|The flag depicted on the side of the museum building is the same dimensions as the star-spangled banner flag.|
The resulting 30 x 42-foot flag may possibly be America's most treasured artifact.
Pickersgill was the daughter of another noted flag maker, Rebecca Young, who taught Pickersgill her craft. The Star-Spangled Banner Flag House and Museum tells the story of Pickersgille as well as the Battle of Baltimore that inspired Francis Scott Key to write the National Anthem.
What is now the Star Spangled Banner Flag House became the home of Mary Young Pickersgill when she moved to Baltimore in 1806, although the house was built much earlier, in 1793, and it was there she sewed the "Star Spangled Banner" in 1813. The house museum contains furniture and antiques from the Federal period as well as items from the Pickersgill family.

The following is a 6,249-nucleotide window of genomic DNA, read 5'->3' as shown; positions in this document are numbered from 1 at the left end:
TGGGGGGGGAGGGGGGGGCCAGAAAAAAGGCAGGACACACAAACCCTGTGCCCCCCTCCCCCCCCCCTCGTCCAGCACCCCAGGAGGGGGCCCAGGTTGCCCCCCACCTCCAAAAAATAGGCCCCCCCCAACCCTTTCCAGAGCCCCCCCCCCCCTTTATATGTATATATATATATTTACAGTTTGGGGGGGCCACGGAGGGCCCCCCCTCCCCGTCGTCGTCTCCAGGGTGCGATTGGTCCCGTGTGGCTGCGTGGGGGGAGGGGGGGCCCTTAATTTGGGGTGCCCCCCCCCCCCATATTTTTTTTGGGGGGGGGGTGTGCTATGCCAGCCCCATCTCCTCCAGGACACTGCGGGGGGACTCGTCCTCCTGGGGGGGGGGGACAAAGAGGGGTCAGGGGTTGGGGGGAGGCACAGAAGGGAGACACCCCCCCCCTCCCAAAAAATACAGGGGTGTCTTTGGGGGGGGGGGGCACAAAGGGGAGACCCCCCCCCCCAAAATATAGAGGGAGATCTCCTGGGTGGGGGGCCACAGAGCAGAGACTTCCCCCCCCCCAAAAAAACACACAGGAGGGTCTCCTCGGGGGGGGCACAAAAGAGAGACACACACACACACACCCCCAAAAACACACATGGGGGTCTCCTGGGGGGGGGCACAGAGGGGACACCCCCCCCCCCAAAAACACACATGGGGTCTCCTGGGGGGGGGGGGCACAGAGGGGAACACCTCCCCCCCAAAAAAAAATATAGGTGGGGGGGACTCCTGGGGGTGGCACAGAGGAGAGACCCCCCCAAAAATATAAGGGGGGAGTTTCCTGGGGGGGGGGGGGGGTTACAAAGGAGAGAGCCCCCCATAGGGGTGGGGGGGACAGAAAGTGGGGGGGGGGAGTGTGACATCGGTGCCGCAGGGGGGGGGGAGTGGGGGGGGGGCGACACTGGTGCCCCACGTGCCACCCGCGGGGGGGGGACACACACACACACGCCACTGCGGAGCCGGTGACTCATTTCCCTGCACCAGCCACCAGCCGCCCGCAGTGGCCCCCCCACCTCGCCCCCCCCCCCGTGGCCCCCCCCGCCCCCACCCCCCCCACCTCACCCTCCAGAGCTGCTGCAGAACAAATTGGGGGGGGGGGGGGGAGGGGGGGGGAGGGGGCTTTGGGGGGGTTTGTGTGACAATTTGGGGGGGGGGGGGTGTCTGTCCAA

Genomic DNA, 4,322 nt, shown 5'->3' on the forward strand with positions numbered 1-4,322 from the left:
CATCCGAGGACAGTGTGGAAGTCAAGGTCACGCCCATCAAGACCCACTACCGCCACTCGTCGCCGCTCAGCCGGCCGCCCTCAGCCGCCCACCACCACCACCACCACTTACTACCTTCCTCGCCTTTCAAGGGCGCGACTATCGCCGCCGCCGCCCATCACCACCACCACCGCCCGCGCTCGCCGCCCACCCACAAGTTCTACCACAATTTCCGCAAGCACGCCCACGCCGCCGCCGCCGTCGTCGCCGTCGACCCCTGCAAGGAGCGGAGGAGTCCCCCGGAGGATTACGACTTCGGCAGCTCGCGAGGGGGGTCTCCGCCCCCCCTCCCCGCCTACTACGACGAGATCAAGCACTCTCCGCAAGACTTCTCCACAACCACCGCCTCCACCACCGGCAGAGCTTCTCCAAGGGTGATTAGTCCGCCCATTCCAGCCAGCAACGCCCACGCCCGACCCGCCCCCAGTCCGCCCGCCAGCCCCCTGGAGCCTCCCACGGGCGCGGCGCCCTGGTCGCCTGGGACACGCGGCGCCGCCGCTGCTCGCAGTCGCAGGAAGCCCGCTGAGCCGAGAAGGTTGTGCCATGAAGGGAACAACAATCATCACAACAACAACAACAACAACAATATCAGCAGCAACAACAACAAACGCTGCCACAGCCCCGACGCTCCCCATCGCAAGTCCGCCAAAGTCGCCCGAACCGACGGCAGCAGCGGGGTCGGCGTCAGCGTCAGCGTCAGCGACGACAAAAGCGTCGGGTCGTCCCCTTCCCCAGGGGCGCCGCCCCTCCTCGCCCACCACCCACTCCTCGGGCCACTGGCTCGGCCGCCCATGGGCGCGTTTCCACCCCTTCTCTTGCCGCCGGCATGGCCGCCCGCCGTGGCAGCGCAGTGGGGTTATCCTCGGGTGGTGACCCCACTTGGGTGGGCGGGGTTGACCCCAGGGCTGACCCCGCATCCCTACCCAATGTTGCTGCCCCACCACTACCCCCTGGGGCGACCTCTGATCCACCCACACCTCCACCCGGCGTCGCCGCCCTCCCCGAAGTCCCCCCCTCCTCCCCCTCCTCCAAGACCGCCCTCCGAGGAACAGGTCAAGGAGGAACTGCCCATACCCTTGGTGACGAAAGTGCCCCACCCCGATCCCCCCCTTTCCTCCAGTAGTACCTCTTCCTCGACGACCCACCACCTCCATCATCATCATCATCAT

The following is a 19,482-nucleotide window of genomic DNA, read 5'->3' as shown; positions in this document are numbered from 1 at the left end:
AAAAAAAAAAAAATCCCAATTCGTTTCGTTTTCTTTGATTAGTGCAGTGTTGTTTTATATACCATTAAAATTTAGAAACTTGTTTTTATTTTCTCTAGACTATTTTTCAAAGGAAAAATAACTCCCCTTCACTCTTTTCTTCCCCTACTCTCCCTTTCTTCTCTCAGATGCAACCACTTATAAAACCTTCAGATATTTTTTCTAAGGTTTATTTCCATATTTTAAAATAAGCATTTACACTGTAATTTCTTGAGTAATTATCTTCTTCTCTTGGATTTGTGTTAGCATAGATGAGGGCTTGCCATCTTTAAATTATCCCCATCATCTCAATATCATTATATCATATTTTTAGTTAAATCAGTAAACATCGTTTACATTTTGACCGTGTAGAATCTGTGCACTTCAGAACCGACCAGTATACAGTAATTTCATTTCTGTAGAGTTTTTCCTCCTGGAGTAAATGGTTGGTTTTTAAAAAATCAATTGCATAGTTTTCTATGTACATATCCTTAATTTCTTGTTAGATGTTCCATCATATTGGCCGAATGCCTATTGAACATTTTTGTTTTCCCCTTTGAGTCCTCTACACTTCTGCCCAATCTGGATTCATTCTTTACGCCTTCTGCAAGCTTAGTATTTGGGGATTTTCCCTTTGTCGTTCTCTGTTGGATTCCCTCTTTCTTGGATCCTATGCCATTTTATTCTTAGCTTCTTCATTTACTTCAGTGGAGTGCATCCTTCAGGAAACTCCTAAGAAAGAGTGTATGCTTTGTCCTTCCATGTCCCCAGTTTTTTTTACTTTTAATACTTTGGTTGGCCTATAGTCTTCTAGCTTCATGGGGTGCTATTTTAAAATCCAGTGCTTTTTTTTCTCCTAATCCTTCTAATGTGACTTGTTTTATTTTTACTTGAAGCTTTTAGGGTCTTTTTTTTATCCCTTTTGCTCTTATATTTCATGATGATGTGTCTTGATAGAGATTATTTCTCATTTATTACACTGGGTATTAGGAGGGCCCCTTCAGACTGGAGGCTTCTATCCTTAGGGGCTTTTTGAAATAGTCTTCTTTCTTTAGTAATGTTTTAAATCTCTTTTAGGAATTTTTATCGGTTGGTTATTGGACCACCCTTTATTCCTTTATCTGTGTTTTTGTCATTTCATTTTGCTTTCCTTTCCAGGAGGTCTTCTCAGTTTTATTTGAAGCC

The museum houses exhibits on the War of 1812 and the Battle of Baltimore.
Know before you go: Seeing the Star-Spangled Banner Flag House makes a good pairing with seeing Fort McHenry, just on the other side of the harbor. In fact, you can pick up a water taxi nearby over to Fort McHenry.
Parking: There is a parking garage (Kaiser Permanente Parking Garage) just across Pratt Street from the Star-Spangled Banner Flag House and Museum. On most weekends, it's a flat rate of $20 for the day. Less expensive parking can be found along the street (metered).
|Artwork by Caris Witlock, aged 9.|
Getting there: 844 E Pratt St, Baltimore, MD 21202
Hours: Tuesday – Saturday, self-guided tours 10 a.m. - 4 p.m. Closed Sundays and Mondays.